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  • Lotus Magazine MC

yours truly, michaela

From childhood, we are told what we are and what we aren't. Consistently categorizing one another based on factors such as looks, age, who one's friends are, and how one dresses becomes instinctual. We take each other at face value, and this is so set in stone that we have a hard time believing people change. But who really are we without all these predetermined boxes to check off, constraining our understanding of each other? Who am I beyond my physical self and beyond the expectations and perceptions of others? Who am I now that I am back in a place I have since journeyed so far from? Am I still the same person I was the last time I was here? The same person that everyone remembers me by? How do I remind myself that I’ve grown and to not fall into my old habits? That I am so much more than just the personality traits attributed to my name, both by myself and others? Have I really changed? I think that I’m having growing pains. When I was a kid, my family and I would go to a place that is unlike anywhere else I know of. After a five-hour drive and ferry ride away from my hometown, we’d arrive at an indescribable place. My first time there was before I learned how to walk, and we have returned every year since. I told my third-grade class about it once when it was my turn for show and tell and I forgot to bring something in. I described the oil lamps and early nights, and that the rooster crowing across the way was our alarm. How the winding dirt roads through the village eventually led you to the miles of forest trails. I would build fairy houses on the soft moss between the wise trees towering over me, emerging from the woods to jump into the cool Atlantic Ocean. We would always stay at the same bed and breakfast, where you could eat family-style meals with all the other guests, and I idolized the waitresses working there. After hearing of the way of life on the island, my classmate asked why my family and I would ever want to go there. It's one of those places that admittedly aren't for everyone, but that’s what makes the bond between the people who love it so much stronger. In January of this year, I got a call from the owner of the bed and breakfast, who has watched me grow up. For below minimum wage plus tips, I had been offered the best job on my resume. A week after the spring semester ended, I drove that five hours and took the ferry to the magical island. There I stayed until two weeks before the fall semester began. I lived in a dorm with my coworkers, and then some. The demographic ranged from 30-year-old male strangers to amazing women who I have created lifelong connections with, to my sister and her ex-boyfriend. We all shared one bathroom. I would work eight to ten-hour days, six days a week, cooking, cleaning, baking, and housekeeping. Since the dorm was ten steps away from where the guests would stay, we never really were off the clock. The meaning of something building character is something I fully understand now. Life was not perfect, but I was the person my inner child always thought of myself to be. After work, I would run down to the beach and let the day be carried away by the waves. My one day off a week was meant for hiding in the woods. My coworker, a former waitress who I met when I was 12, introduced me to trail running. This mostly consisted of hopping over roots and rocks and accepting the fact that you're going to bust your ass at some point. I was able to disconnect from what I thought reality was, strip myself of my ego, and act as my truest self on a daily basis. I was able to unlearn my previous conditioning of basing my entire judgment of one’s character based on singular interactions. I discovered who I am beyond my physical, beyond how others think of me, and beyond the adjectives that I have defined myself with for my entire life. I learned to think of others in the same way. Now I am figuring out how to be that person outside the comfort of Mother Nature. Applying the perspective I gained this summer to my present everyday life now consists of trying to remember I am not who I was, but at the same time who I was is also who I am now. It seems paradoxical, but reality is created by perspective. I can leave behind what I no longer am, and carry with me everything that caters to who I am and want to be. Which is much easier said than done. But every day is a new opportunity.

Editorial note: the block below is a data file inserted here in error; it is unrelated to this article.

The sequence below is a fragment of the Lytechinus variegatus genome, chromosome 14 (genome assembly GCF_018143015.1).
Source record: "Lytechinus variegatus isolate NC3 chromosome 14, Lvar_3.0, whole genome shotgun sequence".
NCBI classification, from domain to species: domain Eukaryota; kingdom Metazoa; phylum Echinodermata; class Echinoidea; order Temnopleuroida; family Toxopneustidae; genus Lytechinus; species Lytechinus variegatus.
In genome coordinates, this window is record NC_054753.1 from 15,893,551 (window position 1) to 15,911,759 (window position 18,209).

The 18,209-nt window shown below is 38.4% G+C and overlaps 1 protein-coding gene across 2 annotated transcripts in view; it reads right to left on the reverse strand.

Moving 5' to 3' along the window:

Yours truly,

Michaela Sinead


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